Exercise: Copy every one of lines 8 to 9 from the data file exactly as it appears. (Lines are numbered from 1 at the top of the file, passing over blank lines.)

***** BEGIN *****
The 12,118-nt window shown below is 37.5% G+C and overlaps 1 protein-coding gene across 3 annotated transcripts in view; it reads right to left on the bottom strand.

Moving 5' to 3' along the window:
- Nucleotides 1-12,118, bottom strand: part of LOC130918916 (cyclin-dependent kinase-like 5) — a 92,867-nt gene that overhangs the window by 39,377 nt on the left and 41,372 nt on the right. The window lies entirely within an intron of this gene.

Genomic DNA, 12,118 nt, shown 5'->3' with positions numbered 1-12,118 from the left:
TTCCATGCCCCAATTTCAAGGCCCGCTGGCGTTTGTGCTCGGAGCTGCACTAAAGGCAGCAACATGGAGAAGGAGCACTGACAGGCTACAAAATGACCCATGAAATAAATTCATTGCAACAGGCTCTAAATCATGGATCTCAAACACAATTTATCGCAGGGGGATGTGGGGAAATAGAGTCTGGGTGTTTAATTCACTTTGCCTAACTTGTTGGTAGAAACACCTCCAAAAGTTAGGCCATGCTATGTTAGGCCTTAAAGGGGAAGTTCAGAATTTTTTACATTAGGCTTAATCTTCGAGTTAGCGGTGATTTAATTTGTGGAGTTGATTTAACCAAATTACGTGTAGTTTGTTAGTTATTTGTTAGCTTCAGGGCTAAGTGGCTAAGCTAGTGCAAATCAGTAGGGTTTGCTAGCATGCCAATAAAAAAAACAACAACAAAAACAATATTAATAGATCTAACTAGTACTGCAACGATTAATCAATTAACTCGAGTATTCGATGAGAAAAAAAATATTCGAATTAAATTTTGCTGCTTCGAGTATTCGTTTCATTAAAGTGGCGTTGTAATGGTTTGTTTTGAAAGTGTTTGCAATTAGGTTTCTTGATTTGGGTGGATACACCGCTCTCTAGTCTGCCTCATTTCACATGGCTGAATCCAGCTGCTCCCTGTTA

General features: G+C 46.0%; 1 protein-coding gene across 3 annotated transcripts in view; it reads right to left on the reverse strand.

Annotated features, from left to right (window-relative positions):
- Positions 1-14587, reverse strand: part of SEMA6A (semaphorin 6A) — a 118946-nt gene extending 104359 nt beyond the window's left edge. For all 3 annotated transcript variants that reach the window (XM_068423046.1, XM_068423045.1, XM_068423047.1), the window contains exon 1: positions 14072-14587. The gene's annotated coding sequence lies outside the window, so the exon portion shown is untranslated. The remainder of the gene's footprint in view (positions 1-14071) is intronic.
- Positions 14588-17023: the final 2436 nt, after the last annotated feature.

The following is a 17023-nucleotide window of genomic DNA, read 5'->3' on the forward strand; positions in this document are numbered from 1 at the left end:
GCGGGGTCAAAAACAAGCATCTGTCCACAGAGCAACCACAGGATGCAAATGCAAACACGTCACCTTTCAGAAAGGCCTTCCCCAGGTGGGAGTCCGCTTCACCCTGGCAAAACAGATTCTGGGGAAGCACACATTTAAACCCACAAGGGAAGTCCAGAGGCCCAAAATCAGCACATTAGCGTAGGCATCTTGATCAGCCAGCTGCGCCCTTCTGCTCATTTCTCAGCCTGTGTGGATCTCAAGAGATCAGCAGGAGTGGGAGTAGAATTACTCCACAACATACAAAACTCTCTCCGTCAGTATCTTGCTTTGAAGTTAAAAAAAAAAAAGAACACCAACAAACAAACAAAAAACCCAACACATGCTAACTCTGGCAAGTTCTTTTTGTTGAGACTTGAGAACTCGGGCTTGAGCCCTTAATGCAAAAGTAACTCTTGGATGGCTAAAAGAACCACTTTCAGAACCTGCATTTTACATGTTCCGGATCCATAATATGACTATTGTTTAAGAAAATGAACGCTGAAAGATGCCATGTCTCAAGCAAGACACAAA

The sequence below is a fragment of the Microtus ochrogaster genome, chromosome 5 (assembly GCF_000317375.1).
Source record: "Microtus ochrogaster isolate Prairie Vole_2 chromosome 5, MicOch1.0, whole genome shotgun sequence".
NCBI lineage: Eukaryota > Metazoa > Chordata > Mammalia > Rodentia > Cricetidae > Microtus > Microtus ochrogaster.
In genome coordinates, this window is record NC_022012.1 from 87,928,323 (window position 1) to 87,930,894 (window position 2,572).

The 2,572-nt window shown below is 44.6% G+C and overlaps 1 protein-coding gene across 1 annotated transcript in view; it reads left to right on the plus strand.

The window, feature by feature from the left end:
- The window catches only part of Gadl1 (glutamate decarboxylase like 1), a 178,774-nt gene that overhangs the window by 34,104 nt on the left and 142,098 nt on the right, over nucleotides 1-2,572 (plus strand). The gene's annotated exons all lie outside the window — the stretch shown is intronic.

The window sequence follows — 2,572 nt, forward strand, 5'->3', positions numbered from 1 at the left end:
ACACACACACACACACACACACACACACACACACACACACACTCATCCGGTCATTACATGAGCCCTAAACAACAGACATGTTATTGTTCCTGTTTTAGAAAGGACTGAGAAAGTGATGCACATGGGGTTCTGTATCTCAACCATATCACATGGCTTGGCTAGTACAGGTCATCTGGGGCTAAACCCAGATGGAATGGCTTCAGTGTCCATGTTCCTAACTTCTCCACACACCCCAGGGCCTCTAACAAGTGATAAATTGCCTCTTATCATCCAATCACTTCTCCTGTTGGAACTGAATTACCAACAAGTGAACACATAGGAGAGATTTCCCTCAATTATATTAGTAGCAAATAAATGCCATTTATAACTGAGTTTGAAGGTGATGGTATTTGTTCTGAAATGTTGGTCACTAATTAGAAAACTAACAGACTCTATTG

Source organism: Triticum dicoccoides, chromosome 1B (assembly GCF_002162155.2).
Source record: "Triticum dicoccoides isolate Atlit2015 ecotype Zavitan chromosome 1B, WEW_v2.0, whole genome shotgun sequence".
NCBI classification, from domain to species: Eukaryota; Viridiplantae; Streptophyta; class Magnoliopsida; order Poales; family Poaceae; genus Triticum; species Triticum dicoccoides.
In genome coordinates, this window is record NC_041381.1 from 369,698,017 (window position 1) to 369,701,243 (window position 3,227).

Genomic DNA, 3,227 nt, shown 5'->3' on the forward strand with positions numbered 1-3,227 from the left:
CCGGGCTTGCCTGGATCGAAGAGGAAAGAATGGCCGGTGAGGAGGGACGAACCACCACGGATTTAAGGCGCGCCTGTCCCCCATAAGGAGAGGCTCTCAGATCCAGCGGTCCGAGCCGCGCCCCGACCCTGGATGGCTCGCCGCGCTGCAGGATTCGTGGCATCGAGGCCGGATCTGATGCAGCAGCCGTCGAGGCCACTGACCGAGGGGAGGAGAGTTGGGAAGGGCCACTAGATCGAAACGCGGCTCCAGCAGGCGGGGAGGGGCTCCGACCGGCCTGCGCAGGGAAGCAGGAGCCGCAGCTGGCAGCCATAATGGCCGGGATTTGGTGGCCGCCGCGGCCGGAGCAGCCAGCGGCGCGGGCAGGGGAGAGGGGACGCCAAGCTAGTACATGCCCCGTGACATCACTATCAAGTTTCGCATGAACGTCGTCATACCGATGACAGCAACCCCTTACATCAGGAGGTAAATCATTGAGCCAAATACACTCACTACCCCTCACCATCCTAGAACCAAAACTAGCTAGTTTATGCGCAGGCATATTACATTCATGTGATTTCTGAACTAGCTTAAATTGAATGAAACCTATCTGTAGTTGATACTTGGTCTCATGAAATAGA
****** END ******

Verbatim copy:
- Positions 1-14587, reverse strand: part of SEMA6A (semaphorin 6A) — a 118946-nt gene extending 104359 nt beyond the window's left edge. For all 3 annotated transcript variants that reach the window (XM_068423046.1, XM_068423045.1, XM_068423047.1), the window contains exon 1: positions 14072-14587. The gene's annotated coding sequence lies outside the window, so the exon portion shown is untranslated. The remainder of the gene's footprint in view (positions 1-14071) is intronic.
- Positions 14588-17023: the final 2436 nt, after the last annotated feature.